Sara is originally from Washington State in the United States. While earning her B.A. in Human Services, she traveled to Guatemala for the first time and spent a year learning Spanish and volunteering at the Primeros Pasos Medical Clinic in Xela. Having developed a passion for international public health, Sara then went on to earn a MSc in Global Health and Development from University College London in the United Kingdom. Through her work with the International Union for Health Promotion and Education (IUHPE), she has had the opportunity to present at international health promotion conferences, including in Brazil and China. Her primary professional interests include health equity, experiential learning in health, and the sustainability of international health programs. She is delighted to join GPSA as Program Coordinator and Ministry of Health Liaison in Xela, Guatemala. While not at work, you can find Sara reading or studying in one of Xela’s various cafes, spending time in nature, or exploring new parts of beautiful Guatemala.
Andrea Molina, Program Coordinator
Andrea is from Guatemala. After completing work on her bachelor’s degree in Marketing and International Commerce, she worked for five years in the sales and recruiting departments at a Canadian telecommunications company based in Guatemala. Andrea then traveled and worked in Vancouver, Canada, where she learned more about her field. She later moved to France and worked as a Spanish teacher for high school students. After working abroad for two years more, Andrea developed an interest in multicultural environments, international relationships, sustainability, and community development. Andrea now lives in Xela, Guatemala.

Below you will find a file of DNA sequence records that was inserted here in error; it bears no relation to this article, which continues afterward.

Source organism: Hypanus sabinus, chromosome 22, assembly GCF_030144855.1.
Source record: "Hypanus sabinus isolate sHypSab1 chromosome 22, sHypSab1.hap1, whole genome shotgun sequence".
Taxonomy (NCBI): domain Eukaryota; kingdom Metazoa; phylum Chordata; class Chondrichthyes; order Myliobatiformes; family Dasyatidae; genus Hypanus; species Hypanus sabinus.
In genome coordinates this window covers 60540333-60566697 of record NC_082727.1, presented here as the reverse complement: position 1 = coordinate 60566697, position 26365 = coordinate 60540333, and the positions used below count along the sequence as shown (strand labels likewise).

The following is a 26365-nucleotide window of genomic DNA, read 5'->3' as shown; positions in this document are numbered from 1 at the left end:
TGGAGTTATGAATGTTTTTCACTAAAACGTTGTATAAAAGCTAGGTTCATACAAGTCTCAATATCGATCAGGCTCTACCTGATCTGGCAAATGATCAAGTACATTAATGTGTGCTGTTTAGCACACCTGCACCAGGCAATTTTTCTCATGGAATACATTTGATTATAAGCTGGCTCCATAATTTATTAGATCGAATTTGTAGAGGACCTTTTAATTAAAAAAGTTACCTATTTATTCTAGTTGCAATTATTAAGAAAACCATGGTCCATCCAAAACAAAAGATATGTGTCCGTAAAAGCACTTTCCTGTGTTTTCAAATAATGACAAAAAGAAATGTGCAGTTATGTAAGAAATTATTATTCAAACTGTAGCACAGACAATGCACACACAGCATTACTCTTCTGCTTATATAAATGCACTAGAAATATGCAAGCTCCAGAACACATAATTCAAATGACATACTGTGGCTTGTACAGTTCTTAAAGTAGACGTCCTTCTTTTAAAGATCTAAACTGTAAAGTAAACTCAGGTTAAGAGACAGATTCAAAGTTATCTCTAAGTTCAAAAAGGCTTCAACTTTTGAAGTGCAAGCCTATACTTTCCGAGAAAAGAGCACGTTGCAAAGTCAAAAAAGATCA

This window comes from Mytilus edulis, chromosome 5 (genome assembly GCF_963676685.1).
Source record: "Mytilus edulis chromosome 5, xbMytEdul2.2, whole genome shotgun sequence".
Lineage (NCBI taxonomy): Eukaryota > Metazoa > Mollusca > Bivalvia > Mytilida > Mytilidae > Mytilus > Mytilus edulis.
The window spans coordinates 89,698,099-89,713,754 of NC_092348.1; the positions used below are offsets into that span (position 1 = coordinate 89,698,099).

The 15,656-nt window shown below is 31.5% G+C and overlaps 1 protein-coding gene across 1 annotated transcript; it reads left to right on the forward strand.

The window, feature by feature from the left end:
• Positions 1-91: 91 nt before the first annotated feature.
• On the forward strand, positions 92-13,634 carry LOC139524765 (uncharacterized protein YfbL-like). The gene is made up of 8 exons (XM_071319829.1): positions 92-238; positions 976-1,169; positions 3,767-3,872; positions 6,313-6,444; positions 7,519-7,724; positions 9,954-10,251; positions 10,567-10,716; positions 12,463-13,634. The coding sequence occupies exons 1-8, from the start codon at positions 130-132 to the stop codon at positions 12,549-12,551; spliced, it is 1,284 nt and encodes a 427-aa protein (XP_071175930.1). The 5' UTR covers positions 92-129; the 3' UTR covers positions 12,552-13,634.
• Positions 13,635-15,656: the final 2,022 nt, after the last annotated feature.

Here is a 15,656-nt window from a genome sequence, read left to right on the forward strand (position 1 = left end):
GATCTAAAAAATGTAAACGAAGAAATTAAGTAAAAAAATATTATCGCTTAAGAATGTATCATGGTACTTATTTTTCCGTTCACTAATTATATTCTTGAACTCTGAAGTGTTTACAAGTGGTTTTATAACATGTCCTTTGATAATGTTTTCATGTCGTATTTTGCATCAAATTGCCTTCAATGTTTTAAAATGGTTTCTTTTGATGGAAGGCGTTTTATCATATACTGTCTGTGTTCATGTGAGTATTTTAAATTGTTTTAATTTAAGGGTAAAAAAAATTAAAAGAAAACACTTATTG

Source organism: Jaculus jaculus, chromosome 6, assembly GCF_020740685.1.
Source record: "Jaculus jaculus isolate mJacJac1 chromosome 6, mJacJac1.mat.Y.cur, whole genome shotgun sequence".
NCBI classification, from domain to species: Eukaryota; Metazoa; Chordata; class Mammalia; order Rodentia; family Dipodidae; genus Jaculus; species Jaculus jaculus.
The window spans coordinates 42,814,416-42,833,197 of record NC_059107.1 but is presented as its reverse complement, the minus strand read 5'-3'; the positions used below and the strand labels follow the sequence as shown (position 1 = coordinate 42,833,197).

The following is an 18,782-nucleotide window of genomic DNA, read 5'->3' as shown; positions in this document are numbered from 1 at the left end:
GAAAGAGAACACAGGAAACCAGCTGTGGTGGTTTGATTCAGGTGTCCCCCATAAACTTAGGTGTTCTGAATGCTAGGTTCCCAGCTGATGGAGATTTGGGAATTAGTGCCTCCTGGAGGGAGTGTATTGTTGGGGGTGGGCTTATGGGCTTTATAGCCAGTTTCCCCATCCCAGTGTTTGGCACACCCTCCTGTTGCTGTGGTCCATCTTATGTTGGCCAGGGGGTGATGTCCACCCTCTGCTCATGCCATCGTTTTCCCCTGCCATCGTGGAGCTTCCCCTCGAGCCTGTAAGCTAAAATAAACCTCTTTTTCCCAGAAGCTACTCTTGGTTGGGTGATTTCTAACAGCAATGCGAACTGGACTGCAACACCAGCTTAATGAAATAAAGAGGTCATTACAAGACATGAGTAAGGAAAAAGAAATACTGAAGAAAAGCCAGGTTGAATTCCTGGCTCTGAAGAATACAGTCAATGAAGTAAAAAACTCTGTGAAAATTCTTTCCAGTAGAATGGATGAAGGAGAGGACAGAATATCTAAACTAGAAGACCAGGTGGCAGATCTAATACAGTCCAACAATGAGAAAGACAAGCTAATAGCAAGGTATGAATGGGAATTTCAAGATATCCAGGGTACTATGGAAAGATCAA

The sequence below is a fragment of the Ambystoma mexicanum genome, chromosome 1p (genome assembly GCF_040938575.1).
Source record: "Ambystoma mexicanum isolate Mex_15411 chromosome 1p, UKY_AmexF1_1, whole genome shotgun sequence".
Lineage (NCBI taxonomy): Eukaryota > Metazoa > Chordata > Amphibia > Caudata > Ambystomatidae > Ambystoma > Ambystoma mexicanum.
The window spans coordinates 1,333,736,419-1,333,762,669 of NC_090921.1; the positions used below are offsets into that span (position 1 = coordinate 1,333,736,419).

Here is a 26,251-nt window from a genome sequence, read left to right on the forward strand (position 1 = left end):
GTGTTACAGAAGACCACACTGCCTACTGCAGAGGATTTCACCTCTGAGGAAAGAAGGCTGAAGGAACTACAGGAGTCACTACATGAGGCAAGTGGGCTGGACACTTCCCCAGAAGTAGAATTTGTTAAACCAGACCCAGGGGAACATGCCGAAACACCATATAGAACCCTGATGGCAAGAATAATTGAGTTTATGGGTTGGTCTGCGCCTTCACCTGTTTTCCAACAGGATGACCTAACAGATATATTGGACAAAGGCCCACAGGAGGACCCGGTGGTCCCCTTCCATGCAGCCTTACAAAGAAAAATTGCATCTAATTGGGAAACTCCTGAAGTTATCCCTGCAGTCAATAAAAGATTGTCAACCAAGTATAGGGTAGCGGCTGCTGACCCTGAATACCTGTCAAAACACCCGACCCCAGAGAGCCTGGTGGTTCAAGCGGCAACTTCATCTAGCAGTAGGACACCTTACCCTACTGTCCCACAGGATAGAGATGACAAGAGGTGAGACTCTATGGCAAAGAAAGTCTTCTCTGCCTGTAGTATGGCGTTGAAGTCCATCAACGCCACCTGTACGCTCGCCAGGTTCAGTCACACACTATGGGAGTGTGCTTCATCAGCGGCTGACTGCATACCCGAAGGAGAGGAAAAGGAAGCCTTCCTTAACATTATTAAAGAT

Lennert Rohde, Recruiting Manager
Lennert Rohde sees his position as GPSA recruiting manager as a once in a lifetime opportunity that combines his professional experience with his passion for different cultures and languages. Born in Belgium and raised in Holland, Lennert graduated from the Hogeschool van Utrecht in 2001 with a degree in Communications Management. After college, Lennert worked in Holland for six years as a recruiter and consultant for an employment agency. He moved to Guatemala in 2007, first working as the coordinator of an NGO until 2009, and later teaching English at a university and at a US Department of State micro scholarship program for teenagers. firstname.lastname@example.org
Gabrielle Montes, Medical Fellow
Gabrielle graduated from Duke University in May 2016 with a BA in Sociology and a minor in Chemistry. While at Duke, Gabrielle was involved in extracurricular groups such as being on the executive board for the Minority Association of Pre-Medical Students. This organization served to reduce racial and ethnic disparities in medicine through events and outreach. Additionally, Gabrielle volunteered at the Project Access of Durham County that provided free specialized medical referrals to patients without insurance. During her first gap year she worked to place foster children into care and also worked with students at the YMCA to provide exposure to at-risk youth to the cultural arts. In her free time she enjoys teaching kickboxing, going to the beach, and traveling and exploring new wonders of the world.